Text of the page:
How to build a web application in four days

There’s been a bit of buzz around ‘How To Build A Web App in Four Days For $10,000‘. Not everything is applicable to the kinds of projects I’d be involved in, but I really liked these points:
  • The best boost you can give you or your team is to provide the time to be creative.
  • You’ll come back to your current projects with a new perspective and renewed energy.
  • It will push your team to learn new skills.
  • Simplify the site and app as much as possible. Try launching with just ‘Home’, ‘Help’ and ‘About’.
  • Make sure to build on a great framework
  • Be technologically agnostic. If your developers are saying it should be built in a certain language and framework and they have solid reasons, trust them and move on.
  • Coordinate how your designers and developers are going to work together.
  • Get your ‘Creation Environment’ setup correctly. [See the original post for details]

“The coolest thing to be done with your data will be thought of by someone else”

I discovered this ace quote, “the coolest thing to be done with your data will be thought of by someone else”, on JISC’s Common Repository Interfaces Group (CRIG) site, via the The Repository Challenge. The CRIG was created to “help identify problem spaces in the repository landscape and suggest innovative solutions. The CRIG consists of a core group of technical, policy and development staff with repository interface expertise. It encourages anyone to join who is dedicated and passionate about surfacing scholarly content on the web.”

Read ‘repository or federated search’ for ‘repository’ (or think of a federated search as a pseudo-repository) and ‘scholarly’ for ‘cultural heritage’ content, and it sounds like an awful lot of fun.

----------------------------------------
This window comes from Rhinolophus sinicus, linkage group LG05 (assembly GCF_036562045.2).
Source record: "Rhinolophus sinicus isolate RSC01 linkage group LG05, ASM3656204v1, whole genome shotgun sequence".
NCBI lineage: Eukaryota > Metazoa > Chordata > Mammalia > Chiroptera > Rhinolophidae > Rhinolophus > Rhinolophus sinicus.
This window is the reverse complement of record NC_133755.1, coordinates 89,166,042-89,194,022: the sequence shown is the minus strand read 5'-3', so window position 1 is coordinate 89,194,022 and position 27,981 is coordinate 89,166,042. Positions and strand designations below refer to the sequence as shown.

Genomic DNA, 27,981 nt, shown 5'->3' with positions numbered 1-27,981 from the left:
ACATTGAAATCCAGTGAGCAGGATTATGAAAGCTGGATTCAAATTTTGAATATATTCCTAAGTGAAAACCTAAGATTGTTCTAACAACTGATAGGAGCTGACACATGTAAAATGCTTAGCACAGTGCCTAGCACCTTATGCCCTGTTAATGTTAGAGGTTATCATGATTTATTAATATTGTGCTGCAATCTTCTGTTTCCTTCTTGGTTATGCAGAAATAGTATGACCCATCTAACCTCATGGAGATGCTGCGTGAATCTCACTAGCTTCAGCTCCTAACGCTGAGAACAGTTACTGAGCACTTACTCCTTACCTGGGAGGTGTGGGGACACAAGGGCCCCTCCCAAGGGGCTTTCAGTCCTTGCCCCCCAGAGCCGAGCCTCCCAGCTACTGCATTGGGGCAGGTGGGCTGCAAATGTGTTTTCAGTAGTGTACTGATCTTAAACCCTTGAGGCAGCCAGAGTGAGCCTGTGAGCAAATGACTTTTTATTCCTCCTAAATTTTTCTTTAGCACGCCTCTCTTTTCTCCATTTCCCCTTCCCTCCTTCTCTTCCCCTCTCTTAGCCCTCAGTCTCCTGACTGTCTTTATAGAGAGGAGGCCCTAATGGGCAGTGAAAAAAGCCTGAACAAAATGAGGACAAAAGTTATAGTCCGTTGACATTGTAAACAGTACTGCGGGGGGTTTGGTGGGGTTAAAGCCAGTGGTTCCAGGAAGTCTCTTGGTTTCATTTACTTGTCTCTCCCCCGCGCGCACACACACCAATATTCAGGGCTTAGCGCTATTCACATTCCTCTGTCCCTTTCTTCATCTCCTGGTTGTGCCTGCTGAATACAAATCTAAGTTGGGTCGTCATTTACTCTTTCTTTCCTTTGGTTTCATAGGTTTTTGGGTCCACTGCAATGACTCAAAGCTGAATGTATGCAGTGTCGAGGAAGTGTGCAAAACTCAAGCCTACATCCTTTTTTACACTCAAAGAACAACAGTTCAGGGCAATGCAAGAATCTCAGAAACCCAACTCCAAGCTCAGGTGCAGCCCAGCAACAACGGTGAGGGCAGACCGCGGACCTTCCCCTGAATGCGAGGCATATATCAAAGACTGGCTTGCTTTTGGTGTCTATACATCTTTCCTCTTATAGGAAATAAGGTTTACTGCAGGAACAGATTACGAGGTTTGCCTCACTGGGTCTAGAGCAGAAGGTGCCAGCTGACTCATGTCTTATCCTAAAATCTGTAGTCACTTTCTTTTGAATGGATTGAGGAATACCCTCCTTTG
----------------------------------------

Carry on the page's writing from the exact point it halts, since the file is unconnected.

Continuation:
It’s also the sentiment behind the UK Government’s Show Us a Better Way, the Mashed Museum days and a whole bunch of similar projects.

Lonely Planet launch API

Lonely Planet launched their ‘Explore API’ and developer network at the BBC Mashed 2008 day. Available content includes ‘destination content, including geocoded points of interest reviews, destination profiles, traveller-created “best of” lists and travel photographs’ from their image library so as a travel junkie I’m already itching to have a play.

There’s more background in this interview with Chris Heilmann and Chris Boden on the Yahoo! Developer blog, ‘Lonely Planet starts developer program at mashed08 in London‘, but I thought it was worth pulling out this quote about the benefit of APIs, particularly as they’re an organisation whose business model relies on its reputation and content:

Where do you see the benefit in releasing an API? How do you plan to monetize it or is it a loss-leader for you?

We don’t have a funky web app like Twitter or Dopplr at this stage but we do have content – in a sense, that content is our platform. We want to take the Lonely Planet content and community experience onto relevant new platforms and make it accessible to travellers in new ways. We’re not going to be able to do all of that on our own so we’re looking to tap into external sources of innovation and creativity through open collaboration to help us imagine and execute the next generation of services that might enrich the lives of our community.

In terms of monetization, we’ll look to work commercially with those developers who come up with innovations that we believe have the potential to create commercial value.

Interesting BBC article on the philosophy behind Craig’s List:

Initially it was mostly coming in via email which we would reply to, but we’ve grown so much that now the more common thing is you set up a series of discussion forums in which users bring up various things that they think are important to change or modify in some way.

Users talk amongst themselves about things we’re doing poorly or could be doing better, and then we’re able to observe that interaction. It proves to be a very kind of efficient and interesting and useful way, nowadays, of digesting that feedback.

The other important aspect that you might not imagine initially is that all of the feedback is coming in as ‘voting with their feet’. We just watch how people are using particular categories.

If we see that, ‘oh users want to do this and we’re not currently enabling this’, then we try to code up some changes to better enable them to do whatever that is.